Grand Canyon revolved around six residents from different backgrounds whose lives intertwine in modern-day Los Angeles. At the center of the film is the unlikely friendship of two men from ... See full summary »
With the help of the singer and dancer Dixie Leonhard, U.S. entertainer Eddie Sparks wants to bring some fun to the soldiers during World War II. Becoming a perfect team, they tour from ... See full summary »
Rose, is taken in by the Hillyer family to serve as a 1930s housemaid so that she can avoid falling into a life of prostitution. Rose's appearence and personality is such that all men fall for her, and Rose knows it. She can't help herself from getting into trouble with men. "Daddy" Hillier soon grows tired of Rose's rambling ways.Written by
Producer Renny Harlin originally wanted to direct, but Martha Coolidge had done so much work already, that Harlin stayed only as producer, but was on the set all time. See more »
When Rose is in bed with Buddy, the shot of the two of them shows her left arm being under the covers, and immediately the next shot is a closeup of Rose and her left arm is up and behind her head. See more »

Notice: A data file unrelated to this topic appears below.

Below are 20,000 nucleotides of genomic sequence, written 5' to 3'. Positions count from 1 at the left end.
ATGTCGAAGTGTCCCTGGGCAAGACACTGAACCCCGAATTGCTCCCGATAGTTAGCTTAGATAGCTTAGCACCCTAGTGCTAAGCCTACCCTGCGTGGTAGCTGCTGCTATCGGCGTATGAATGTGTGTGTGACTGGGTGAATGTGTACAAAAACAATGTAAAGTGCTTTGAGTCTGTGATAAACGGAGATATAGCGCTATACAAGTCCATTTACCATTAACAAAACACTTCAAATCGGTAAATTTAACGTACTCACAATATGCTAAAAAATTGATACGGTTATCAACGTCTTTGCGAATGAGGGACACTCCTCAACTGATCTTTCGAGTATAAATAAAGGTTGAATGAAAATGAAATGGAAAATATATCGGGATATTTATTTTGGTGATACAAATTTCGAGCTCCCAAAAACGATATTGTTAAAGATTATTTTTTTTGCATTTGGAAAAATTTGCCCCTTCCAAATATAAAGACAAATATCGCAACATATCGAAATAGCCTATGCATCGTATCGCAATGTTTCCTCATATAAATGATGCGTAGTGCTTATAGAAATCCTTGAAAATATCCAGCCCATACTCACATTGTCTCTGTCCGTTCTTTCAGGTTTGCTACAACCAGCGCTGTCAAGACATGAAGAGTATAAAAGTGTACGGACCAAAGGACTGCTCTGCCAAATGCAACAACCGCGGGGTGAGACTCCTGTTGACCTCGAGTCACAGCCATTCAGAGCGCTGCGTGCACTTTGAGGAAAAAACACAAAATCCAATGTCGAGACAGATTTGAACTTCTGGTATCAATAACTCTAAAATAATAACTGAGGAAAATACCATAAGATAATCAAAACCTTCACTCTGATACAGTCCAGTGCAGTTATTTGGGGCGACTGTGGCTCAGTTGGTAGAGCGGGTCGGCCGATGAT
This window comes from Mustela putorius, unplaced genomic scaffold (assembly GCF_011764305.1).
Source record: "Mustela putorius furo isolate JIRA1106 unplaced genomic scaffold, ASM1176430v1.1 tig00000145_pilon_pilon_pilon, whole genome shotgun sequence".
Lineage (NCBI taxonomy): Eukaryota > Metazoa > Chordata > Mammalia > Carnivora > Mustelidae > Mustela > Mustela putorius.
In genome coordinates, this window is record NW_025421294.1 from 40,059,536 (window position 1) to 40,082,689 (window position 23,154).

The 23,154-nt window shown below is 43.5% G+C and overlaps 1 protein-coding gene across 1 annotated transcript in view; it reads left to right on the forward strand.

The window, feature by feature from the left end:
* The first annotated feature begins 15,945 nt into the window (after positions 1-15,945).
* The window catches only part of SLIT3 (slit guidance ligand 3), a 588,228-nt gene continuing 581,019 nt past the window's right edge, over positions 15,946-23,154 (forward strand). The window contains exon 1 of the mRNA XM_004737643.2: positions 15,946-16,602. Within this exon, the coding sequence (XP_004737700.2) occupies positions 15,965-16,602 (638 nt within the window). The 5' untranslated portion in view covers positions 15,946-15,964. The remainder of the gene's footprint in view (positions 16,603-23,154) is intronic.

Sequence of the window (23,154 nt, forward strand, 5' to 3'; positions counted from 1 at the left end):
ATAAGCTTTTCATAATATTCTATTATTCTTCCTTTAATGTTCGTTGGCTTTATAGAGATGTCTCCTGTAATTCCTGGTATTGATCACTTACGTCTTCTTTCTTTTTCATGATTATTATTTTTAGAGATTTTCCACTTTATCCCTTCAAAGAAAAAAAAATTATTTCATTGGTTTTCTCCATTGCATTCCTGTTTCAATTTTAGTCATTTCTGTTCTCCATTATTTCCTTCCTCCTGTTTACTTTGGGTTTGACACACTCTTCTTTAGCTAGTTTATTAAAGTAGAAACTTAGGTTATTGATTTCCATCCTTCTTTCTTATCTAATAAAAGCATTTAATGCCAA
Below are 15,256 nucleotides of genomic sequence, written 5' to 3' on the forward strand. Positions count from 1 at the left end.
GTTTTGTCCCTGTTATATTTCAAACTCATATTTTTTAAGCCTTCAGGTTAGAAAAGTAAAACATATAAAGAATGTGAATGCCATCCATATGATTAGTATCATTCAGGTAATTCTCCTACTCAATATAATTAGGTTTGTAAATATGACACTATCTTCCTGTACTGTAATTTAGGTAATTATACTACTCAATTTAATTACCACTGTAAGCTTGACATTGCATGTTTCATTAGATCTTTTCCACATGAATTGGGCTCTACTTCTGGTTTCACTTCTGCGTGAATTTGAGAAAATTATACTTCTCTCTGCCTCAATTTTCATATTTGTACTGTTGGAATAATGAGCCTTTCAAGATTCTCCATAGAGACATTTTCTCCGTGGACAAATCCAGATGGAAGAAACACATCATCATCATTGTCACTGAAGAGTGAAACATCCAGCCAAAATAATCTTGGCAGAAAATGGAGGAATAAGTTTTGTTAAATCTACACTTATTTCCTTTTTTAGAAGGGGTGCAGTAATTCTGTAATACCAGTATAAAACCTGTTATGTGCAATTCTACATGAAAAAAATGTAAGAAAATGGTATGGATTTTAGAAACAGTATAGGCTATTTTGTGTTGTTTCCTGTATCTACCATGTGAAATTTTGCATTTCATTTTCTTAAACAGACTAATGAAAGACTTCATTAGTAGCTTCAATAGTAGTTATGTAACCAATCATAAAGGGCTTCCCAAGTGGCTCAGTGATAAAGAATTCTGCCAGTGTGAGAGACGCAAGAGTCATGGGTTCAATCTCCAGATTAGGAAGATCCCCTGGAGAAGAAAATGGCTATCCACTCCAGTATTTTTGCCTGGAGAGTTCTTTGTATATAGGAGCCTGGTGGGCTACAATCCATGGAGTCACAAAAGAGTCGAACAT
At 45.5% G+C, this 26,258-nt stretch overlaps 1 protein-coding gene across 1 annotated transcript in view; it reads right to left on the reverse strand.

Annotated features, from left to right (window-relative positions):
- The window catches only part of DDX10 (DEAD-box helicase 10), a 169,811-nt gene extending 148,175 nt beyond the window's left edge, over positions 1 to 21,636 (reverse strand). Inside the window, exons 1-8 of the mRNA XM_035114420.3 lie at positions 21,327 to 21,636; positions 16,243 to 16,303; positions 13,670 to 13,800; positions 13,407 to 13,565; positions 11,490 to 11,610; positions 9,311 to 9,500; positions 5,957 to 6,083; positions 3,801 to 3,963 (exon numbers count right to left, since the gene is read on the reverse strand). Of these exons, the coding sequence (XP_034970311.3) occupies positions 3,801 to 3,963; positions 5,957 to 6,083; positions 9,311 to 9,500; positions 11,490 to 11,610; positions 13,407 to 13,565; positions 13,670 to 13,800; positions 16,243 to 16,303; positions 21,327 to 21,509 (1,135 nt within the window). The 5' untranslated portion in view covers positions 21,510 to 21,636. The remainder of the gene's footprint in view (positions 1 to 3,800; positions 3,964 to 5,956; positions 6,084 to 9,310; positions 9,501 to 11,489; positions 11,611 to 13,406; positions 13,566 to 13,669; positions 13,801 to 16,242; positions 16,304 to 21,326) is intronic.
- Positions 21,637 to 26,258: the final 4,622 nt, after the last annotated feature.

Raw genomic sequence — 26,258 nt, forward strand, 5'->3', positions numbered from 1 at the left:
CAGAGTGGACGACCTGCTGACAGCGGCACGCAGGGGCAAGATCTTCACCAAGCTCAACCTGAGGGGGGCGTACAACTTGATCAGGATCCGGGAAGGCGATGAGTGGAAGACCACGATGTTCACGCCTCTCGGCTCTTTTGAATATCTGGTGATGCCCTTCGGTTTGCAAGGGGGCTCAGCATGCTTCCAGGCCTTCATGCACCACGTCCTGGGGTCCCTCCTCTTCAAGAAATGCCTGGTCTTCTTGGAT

[title: Glennville, Georgia 1971]
In deep Dixieland, the month of October is almost summery.
I had come south to visit my father. Mother had died a few years before, and Daddy was living all alone. He wouldn't have it otherwise.
Looking at that old house, a painful nostalgia gripped me for the south itself, the old south I had known, and the people in it. When I was thirteen years old, a girl came to this house. I overheard my father decide in a conference ...
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Buddy recalls the Great Depression when Rose (Laura Dern) came to work for his family. She escaped prostitution in Birmingham to be the domestic servant. Kindly mother Hillyer (Diane Ladd) is partly deaf and was orphaned young. Rose flirts with father Hillyer (Robert Duvall) but he rebuffs her. Young Buddy (Lukas Haas) has a sexual encounter with Rose. She is desperate to stay and convinces him to keep it a secret. She continues to be flirtatious with the town's men. Father wants to send Rose away while mother argues to keep her.
This is a nostalgic jazzy rambling reminiscence of a compelling character. My only problem is that this movie takes a light tone making this almost a fable. Despite the childhood point of view, it needs to go for a darker mood to fit this sexualized tragedy. Director Martha Coolidge is caught between making a kid's coming of age journey and a young woman's walk on a dangerous tight rope. The light airy mood keeps the darker material at a distance.
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